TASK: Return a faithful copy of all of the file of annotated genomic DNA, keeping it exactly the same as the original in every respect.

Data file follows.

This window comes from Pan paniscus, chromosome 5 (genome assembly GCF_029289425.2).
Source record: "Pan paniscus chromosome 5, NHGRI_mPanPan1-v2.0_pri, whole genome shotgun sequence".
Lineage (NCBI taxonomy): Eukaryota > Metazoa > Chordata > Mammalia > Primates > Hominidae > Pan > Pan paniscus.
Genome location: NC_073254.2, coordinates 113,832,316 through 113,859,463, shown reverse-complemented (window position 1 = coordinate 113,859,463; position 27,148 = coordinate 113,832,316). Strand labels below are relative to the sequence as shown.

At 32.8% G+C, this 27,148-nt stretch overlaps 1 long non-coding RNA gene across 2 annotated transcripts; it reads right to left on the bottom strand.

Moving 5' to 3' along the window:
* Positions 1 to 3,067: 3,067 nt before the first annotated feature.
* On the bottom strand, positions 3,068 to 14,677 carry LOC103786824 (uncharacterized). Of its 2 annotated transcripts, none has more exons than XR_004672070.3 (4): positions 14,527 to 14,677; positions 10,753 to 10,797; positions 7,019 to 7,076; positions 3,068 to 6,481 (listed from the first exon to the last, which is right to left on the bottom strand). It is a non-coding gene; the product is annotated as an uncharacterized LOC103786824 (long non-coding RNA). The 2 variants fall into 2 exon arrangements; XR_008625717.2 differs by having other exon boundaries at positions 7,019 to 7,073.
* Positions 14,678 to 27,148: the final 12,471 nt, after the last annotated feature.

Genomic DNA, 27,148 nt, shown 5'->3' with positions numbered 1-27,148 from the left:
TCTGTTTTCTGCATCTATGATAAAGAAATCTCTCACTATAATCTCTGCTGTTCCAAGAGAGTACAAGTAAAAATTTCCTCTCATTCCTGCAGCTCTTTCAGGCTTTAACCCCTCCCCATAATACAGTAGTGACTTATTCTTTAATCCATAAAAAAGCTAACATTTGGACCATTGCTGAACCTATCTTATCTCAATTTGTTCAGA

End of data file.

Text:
This window comes from Pan paniscus, chromosome 5 (genome assembly GCF_029289425.2).
Source record: "Pan paniscus chromosome 5, NHGRI_mPanPan1-v2.0_pri, whole genome shotgun sequence".
Lineage (NCBI taxonomy): Eukaryota > Metazoa > Chordata > Mammalia > Primates > Hominidae > Pan > Pan paniscus.
Genome location: NC_073254.2, coordinates 113,832,316 through 113,859,463, shown reverse-complemented (window position 1 = coordinate 113,859,463; position 27,148 = coordinate 113,832,316). Strand labels below are relative to the sequence as shown.

At 32.8% G+C, this 27,148-nt stretch overlaps 1 long non-coding RNA gene across 2 annotated transcripts; it reads right to left on the bottom strand.

Moving 5' to 3' along the window:
* Positions 1 to 3,067: 3,067 nt before the first annotated feature.
* On the bottom strand, positions 3,068 to 14,677 carry LOC103786824 (uncharacterized). Of its 2 annotated transcripts, none has more exons than XR_004672070.3 (4): positions 14,527 to 14,677; positions 10,753 to 10,797; positions 7,019 to 7,076; positions 3,068 to 6,481 (listed from the first exon to the last, which is right to left on the bottom strand). It is a non-coding gene; the product is annotated as an uncharacterized LOC103786824 (long non-coding RNA). The 2 variants fall into 2 exon arrangements; XR_008625717.2 differs by having other exon boundaries at positions 7,019 to 7,073.
* Positions 14,678 to 27,148: the final 12,471 nt, after the last annotated feature.

Genomic DNA, 27,148 nt, shown 5'->3' with positions numbered 1-27,148 from the left:
TCTGTTTTCTGCATCTATGATAAAGAAATCTCTCACTATAATCTCTGCTGTTCCAAGAGAGTACAAGTAAAAATTTCCTCTCATTCCTGCAGCTCTTTCAGGCTTTAACCCCTCCCCATAATACAGTAGTGACTTATTCTTTAATCCATAAAAAAGCTAACATTTGGACCATTGCTGAACCTATCTTATCTCAATTTGTTCAGA